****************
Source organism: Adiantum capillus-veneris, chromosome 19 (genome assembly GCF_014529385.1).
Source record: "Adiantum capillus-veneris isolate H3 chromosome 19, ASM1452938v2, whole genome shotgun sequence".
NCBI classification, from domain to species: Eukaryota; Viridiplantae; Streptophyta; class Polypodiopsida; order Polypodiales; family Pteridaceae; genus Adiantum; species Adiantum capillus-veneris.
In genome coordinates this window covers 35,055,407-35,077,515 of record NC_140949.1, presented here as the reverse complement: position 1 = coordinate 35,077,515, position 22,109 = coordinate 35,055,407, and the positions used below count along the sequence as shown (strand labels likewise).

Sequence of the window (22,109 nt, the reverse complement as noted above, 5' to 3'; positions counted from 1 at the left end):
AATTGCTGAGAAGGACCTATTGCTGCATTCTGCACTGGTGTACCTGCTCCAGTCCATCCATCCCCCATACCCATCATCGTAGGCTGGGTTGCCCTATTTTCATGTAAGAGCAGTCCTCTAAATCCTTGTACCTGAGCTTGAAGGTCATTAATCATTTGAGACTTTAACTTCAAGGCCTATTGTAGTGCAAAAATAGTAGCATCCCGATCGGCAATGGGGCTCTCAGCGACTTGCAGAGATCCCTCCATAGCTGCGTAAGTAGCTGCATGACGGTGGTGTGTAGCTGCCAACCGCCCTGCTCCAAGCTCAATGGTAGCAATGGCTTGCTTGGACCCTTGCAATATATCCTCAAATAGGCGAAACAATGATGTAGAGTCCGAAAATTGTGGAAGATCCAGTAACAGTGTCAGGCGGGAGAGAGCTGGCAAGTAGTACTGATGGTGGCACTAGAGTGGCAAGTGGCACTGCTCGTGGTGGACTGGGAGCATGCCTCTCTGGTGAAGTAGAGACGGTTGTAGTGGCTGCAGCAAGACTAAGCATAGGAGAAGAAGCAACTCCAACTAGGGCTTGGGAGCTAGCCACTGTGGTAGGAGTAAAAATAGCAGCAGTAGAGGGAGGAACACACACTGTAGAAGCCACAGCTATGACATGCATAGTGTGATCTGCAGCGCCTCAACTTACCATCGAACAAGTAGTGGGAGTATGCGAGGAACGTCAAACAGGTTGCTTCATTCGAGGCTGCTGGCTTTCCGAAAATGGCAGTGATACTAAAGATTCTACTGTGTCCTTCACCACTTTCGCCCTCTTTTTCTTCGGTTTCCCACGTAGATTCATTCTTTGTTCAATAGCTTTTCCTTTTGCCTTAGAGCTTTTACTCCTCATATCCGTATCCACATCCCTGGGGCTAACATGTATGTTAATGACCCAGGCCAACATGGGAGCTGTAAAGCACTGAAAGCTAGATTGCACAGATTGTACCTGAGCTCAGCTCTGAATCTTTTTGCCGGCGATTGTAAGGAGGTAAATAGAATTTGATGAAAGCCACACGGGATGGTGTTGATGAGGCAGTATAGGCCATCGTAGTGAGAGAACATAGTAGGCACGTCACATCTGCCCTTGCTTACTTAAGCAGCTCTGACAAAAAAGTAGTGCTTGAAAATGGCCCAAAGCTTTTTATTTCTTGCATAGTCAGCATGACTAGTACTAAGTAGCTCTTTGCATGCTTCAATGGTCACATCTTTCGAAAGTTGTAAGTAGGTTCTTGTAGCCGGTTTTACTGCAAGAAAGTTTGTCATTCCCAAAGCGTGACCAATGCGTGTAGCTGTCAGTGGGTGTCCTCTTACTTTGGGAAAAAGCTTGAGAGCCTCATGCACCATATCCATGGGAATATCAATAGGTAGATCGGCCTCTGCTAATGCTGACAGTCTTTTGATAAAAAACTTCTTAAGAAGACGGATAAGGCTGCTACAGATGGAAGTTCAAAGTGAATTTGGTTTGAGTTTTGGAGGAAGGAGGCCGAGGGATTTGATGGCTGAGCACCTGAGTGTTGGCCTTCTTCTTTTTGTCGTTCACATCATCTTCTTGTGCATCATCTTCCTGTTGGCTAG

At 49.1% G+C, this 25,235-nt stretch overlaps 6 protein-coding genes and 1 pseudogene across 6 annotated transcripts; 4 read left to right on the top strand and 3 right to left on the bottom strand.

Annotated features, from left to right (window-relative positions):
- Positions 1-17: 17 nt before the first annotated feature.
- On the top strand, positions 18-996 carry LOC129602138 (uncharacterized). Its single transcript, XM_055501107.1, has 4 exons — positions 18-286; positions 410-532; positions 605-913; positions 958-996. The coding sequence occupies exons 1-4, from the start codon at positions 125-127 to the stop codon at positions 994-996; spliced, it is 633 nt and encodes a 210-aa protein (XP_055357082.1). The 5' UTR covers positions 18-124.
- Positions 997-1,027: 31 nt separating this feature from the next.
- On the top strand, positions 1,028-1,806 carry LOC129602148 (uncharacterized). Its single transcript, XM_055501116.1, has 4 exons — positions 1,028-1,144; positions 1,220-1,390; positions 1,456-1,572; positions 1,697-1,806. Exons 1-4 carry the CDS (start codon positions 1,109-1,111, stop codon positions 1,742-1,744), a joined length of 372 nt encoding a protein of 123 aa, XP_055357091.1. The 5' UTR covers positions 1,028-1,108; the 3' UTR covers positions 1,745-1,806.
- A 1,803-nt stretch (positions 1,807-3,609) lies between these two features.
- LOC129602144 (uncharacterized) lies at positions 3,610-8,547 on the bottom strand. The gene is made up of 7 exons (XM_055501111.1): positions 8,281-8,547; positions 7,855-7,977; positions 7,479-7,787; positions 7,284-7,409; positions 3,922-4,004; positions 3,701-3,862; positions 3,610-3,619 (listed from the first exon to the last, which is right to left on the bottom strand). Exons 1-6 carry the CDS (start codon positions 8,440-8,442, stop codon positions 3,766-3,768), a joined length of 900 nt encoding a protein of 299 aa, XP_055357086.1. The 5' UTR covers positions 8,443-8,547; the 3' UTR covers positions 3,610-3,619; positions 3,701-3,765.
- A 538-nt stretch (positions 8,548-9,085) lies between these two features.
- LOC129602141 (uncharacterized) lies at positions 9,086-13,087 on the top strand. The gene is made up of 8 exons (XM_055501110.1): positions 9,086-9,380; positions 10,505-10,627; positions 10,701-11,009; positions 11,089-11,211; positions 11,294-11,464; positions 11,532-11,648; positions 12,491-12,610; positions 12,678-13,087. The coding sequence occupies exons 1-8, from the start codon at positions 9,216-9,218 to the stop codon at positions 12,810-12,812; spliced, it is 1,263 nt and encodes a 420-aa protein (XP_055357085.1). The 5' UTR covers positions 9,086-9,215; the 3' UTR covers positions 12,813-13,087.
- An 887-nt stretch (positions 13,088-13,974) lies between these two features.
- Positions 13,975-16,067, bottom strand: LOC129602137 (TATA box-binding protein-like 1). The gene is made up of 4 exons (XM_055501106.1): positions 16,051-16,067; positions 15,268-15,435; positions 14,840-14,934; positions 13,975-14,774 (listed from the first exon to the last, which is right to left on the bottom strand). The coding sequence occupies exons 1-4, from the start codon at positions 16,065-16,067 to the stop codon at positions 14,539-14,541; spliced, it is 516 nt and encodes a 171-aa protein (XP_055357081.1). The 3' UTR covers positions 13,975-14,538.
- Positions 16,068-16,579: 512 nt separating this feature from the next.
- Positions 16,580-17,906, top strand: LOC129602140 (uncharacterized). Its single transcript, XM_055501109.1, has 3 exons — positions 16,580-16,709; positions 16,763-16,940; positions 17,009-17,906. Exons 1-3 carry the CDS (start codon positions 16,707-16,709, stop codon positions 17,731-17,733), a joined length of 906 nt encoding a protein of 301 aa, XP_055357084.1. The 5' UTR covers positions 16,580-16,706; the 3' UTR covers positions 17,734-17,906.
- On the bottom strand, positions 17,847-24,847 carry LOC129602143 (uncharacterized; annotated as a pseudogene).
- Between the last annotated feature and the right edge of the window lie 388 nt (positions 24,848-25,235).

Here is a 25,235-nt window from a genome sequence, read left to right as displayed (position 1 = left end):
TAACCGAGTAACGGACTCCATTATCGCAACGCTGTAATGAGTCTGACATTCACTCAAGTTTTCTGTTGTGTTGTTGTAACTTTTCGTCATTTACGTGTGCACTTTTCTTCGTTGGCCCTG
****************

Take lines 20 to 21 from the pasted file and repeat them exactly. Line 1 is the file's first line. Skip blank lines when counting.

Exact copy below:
- Positions 16,580-17,906, top strand: LOC129602140 (uncharacterized). Its single transcript, XM_055501109.1, has 3 exons — positions 16,580-16,709; positions 16,763-16,940; positions 17,009-17,906. Exons 1-3 carry the CDS (start codon positions 16,707-16,709, stop codon positions 17,731-17,733), a joined length of 906 nt encoding a protein of 301 aa, XP_055357084.1. The 5' UTR covers positions 16,580-16,706; the 3' UTR covers positions 17,734-17,906.
- On the bottom strand, positions 17,847-24,847 carry LOC129602143 (uncharacterized; annotated as a pseudogene).